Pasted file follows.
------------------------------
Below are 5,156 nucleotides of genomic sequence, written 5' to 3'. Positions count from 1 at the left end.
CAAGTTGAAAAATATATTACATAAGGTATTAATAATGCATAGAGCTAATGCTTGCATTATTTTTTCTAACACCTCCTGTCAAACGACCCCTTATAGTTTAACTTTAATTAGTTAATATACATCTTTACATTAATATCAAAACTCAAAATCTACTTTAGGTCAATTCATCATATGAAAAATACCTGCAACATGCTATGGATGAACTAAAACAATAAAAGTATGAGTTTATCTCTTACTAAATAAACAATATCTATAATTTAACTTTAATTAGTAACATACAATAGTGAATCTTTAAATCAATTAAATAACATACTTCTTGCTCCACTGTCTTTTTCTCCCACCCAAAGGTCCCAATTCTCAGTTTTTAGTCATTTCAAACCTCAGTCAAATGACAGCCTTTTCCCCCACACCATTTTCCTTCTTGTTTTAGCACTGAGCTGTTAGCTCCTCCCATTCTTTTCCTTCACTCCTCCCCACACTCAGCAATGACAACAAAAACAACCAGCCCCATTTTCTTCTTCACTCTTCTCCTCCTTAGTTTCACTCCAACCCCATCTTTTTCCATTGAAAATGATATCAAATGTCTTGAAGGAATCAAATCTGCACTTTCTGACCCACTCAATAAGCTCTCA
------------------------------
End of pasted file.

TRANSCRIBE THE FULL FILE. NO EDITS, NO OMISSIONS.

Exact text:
Below are 5,156 nucleotides of genomic sequence, written 5' to 3'. Positions count from 1 at the left end.
CAAGTTGAAAAATATATTACATAAGGTATTAATAATGCATAGAGCTAATGCTTGCATTATTTTTTCTAACACCTCCTGTCAAACGACCCCTTATAGTTTAACTTTAATTAGTTAATATACATCTTTACATTAATATCAAAACTCAAAATCTACTTTAGGTCAATTCATCATATGAAAAATACCTGCAACATGCTATGGATGAACTAAAACAATAAAAGTATGAGTTTATCTCTTACTAAATAAACAATATCTATAATTTAACTTTAATTAGTAACATACAATAGTGAATCTTTAAATCAATTAAATAACATACTTCTTGCTCCACTGTCTTTTTCTCCCACCCAAAGGTCCCAATTCTCAGTTTTTAGTCATTTCAAACCTCAGTCAAATGACAGCCTTTTCCCCCACACCATTTTCCTTCTTGTTTTAGCACTGAGCTGTTAGCTCCTCCCATTCTTTTCCTTCACTCCTCCCCACACTCAGCAATGACAACAAAAACAACCAGCCCCATTTTCTTCTTCACTCTTCTCCTCCTTAGTTTCACTCCAACCCCATCTTTTTCCATTGAAAATGATATCAAATGTCTTGAAGGAATCAAATCTGCACTTTCTGACCCACTCAATAAGCTCTCA